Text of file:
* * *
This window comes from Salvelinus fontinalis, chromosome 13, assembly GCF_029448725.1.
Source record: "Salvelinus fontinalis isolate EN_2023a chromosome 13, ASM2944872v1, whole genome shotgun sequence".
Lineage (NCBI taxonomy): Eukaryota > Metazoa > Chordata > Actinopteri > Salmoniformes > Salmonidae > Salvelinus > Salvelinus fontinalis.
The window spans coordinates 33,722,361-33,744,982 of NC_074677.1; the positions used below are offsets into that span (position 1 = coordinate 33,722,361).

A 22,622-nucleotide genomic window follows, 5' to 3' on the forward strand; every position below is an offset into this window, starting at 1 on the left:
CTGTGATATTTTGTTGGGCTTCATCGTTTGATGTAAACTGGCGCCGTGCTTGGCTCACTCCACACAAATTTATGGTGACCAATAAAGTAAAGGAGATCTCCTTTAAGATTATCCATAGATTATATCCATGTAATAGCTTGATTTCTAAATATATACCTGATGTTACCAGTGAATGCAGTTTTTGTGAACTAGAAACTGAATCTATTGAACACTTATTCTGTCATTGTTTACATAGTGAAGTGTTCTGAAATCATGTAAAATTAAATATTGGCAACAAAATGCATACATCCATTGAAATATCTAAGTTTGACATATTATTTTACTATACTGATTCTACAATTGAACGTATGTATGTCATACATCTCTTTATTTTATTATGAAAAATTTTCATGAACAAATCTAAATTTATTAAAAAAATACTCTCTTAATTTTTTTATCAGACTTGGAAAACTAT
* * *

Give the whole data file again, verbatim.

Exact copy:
This window comes from Salvelinus fontinalis, chromosome 13, assembly GCF_029448725.1.
Source record: "Salvelinus fontinalis isolate EN_2023a chromosome 13, ASM2944872v1, whole genome shotgun sequence".
Lineage (NCBI taxonomy): Eukaryota > Metazoa > Chordata > Actinopteri > Salmoniformes > Salmonidae > Salvelinus > Salvelinus fontinalis.
The window spans coordinates 33,722,361-33,744,982 of NC_074677.1; the positions used below are offsets into that span (position 1 = coordinate 33,722,361).

A 22,622-nucleotide genomic window follows, 5' to 3' on the forward strand; every position below is an offset into this window, starting at 1 on the left:
CTGTGATATTTTGTTGGGCTTCATCGTTTGATGTAAACTGGCGCCGTGCTTGGCTCACTCCACACAAATTTATGGTGACCAATAAAGTAAAGGAGATCTCCTTTAAGATTATCCATAGATTATATCCATGTAATAGCTTGATTTCTAAATATATACCTGATGTTACCAGTGAATGCAGTTTTTGTGAACTAGAAACTGAATCTATTGAACACTTATTCTGTCATTGTTTACATAGTGAAGTGTTCTGAAATCATGTAAAATTAAATATTGGCAACAAAATGCATACATCCATTGAAATATCTAAGTTTGACATATTATTTTACTATACTGATTCTACAATTGAACGTATGTATGTCATACATCTCTTTATTTTATTATGAAAAATTTTCATGAACAAATCTAAATTTATTAAAAAAATACTCTCTTAATTTTTTTATCAGACTTGGAAAACTAT